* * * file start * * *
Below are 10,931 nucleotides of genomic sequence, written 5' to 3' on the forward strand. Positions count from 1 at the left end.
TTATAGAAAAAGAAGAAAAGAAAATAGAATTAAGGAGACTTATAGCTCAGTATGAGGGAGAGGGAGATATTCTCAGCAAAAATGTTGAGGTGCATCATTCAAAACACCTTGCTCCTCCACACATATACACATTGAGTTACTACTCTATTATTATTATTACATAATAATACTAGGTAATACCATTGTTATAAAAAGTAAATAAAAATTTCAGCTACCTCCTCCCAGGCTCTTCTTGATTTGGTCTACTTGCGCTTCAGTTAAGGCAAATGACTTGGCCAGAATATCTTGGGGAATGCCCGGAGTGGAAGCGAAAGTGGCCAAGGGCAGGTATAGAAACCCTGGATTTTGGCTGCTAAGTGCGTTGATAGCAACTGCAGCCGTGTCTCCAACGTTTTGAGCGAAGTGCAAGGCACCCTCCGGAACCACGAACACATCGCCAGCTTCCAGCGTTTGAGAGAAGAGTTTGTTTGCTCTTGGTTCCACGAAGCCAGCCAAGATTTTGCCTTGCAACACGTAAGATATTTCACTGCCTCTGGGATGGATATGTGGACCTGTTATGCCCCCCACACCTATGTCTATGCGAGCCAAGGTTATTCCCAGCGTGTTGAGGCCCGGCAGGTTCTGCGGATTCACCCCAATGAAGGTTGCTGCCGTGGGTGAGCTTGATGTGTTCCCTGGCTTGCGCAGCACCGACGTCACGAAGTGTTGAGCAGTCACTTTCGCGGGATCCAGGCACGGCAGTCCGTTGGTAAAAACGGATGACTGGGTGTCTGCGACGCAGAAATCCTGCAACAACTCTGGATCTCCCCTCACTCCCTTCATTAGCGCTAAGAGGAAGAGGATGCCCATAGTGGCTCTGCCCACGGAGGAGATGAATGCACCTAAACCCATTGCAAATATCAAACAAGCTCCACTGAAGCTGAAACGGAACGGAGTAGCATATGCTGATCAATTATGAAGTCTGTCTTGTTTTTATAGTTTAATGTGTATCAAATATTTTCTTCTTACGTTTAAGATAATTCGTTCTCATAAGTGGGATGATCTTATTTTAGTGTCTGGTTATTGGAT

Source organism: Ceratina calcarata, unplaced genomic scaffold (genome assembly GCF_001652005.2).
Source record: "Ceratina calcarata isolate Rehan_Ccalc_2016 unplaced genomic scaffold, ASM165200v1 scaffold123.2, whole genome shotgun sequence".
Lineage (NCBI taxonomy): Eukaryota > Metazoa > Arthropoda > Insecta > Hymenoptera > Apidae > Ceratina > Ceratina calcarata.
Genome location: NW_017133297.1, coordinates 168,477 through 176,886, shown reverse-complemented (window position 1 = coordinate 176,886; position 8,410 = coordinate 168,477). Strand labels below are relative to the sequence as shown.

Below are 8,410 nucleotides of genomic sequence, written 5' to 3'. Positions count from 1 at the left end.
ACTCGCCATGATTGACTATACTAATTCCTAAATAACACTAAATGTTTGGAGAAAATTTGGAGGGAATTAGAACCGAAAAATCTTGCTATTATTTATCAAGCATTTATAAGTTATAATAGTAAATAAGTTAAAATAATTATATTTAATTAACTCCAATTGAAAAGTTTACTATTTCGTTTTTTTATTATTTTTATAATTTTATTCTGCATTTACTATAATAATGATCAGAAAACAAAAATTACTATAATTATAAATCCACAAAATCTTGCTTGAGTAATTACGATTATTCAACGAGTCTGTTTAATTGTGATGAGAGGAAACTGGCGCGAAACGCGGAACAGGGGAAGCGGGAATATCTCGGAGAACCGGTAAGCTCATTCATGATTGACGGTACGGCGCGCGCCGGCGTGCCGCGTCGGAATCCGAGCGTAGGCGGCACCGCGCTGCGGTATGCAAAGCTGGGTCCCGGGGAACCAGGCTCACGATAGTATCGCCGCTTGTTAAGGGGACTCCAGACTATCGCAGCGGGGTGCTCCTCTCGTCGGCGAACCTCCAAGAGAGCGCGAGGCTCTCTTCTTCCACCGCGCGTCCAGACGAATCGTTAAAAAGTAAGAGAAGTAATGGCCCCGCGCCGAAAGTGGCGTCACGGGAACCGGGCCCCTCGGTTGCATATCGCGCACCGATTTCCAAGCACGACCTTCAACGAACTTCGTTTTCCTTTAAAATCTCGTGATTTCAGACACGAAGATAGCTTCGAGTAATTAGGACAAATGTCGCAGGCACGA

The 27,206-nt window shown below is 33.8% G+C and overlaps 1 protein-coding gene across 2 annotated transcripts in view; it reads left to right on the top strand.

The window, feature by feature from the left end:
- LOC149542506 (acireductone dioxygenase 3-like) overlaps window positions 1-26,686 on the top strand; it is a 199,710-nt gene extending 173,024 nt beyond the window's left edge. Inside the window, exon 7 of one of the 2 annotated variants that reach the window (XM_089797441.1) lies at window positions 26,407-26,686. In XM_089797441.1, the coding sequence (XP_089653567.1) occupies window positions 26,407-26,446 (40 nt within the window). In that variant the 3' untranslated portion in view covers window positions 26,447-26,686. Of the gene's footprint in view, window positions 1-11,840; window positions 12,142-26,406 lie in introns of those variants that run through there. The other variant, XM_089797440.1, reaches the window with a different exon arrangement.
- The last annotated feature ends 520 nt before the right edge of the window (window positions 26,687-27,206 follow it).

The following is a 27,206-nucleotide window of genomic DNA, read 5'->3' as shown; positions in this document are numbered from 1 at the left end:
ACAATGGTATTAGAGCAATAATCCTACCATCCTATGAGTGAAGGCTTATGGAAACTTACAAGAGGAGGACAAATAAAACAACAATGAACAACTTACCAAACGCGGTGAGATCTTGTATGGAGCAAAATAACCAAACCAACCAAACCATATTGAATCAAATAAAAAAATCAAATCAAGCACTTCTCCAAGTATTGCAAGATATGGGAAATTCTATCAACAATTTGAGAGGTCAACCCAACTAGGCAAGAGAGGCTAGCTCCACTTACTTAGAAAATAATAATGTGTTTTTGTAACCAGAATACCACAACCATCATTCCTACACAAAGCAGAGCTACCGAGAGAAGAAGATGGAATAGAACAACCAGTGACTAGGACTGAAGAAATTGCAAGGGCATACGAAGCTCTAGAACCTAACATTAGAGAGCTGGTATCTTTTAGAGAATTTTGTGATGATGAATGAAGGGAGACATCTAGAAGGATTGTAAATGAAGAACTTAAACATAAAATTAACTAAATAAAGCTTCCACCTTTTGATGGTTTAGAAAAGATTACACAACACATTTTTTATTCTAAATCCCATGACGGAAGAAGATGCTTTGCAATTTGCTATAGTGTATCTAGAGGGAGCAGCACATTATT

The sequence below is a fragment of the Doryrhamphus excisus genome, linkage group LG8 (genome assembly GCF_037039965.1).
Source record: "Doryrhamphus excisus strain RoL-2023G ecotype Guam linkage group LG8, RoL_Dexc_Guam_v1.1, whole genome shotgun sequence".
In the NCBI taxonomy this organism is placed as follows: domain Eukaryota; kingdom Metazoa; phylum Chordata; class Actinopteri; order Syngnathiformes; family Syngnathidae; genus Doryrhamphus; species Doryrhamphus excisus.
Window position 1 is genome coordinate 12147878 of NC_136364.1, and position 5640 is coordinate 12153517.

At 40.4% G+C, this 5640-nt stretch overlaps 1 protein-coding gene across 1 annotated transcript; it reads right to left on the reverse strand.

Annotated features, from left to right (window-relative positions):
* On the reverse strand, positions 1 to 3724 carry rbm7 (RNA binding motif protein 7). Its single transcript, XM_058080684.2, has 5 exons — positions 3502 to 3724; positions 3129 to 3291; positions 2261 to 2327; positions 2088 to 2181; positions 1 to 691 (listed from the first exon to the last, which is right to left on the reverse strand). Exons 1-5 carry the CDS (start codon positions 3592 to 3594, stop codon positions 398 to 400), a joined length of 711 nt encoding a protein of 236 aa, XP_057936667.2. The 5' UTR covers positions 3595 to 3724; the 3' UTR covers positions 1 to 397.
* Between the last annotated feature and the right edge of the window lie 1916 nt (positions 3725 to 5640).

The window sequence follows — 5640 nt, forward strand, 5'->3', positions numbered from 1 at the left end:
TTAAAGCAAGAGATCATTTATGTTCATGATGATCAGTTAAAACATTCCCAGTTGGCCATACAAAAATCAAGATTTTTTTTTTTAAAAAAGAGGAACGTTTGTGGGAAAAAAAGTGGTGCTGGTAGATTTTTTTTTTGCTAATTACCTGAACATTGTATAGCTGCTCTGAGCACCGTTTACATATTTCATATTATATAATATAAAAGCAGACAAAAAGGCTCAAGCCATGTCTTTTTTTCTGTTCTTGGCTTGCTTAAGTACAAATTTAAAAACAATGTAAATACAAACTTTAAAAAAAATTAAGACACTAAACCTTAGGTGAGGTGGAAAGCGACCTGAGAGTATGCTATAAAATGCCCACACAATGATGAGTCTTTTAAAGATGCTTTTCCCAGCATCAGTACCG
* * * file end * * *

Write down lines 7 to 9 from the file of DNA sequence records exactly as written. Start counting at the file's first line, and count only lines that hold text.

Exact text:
Below are 8,410 nucleotides of genomic sequence, written 5' to 3'. Positions count from 1 at the left end.
ACTCGCCATGATTGACTATACTAATTCCTAAATAACACTAAATGTTTGGAGAAAATTTGGAGGGAATTAGAACCGAAAAATCTTGCTATTATTTATCAAGCATTTATAAGTTATAATAGTAAATAAGTTAAAATAATTATATTTAATTAACTCCAATTGAAAAGTTTACTATTTCGTTTTTTTATTATTTTTATAATTTTATTCTGCATTTACTATAATAATGATCAGAAAACAAAAATTACTATAATTATAAATCCACAAAATCTTGCTTGAGTAATTACGATTATTCAACGAGTCTGTTTAATTGTGATGAGAGGAAACTGGCGCGAAACGCGGAACAGGGGAAGCGGGAATATCTCGGAGAACCGGTAAGCTCATTCATGATTGACGGTACGGCGCGCGCCGGCGTGCCGCGTCGGAATCCGAGCGTAGGCGGCACCGCGCTGCGGTATGCAAAGCTGGGTCCCGGGGAACCAGGCTCACGATAGTATCGCCGCTTGTTAAGGGGACTCCAGACTATCGCAGCGGGGTGCTCCTCTCGTCGGCGAACCTCCAAGAGAGCGCGAGGCTCTCTTCTTCCACCGCGCGTCCAGACGAATCGTTAAAAAGTAAGAGAAGTAATGGCCCCGCGCCGAAAGTGGCGTCACGGGAACCGGGCCCCTCGGTTGCATATCGCGCACCGATTTCCAAGCACGACCTTCAACGAACTTCGTTTTCCTTTAAAATCTCGTGATTTCAGACACGAAGATAGCTTCGAGTAATTAGGACAAATGTCGCAGGCACGA

The 27,206-nt window shown below is 33.8% G+C and overlaps 1 protein-coding gene across 2 annotated transcripts in view; it reads left to right on the top strand.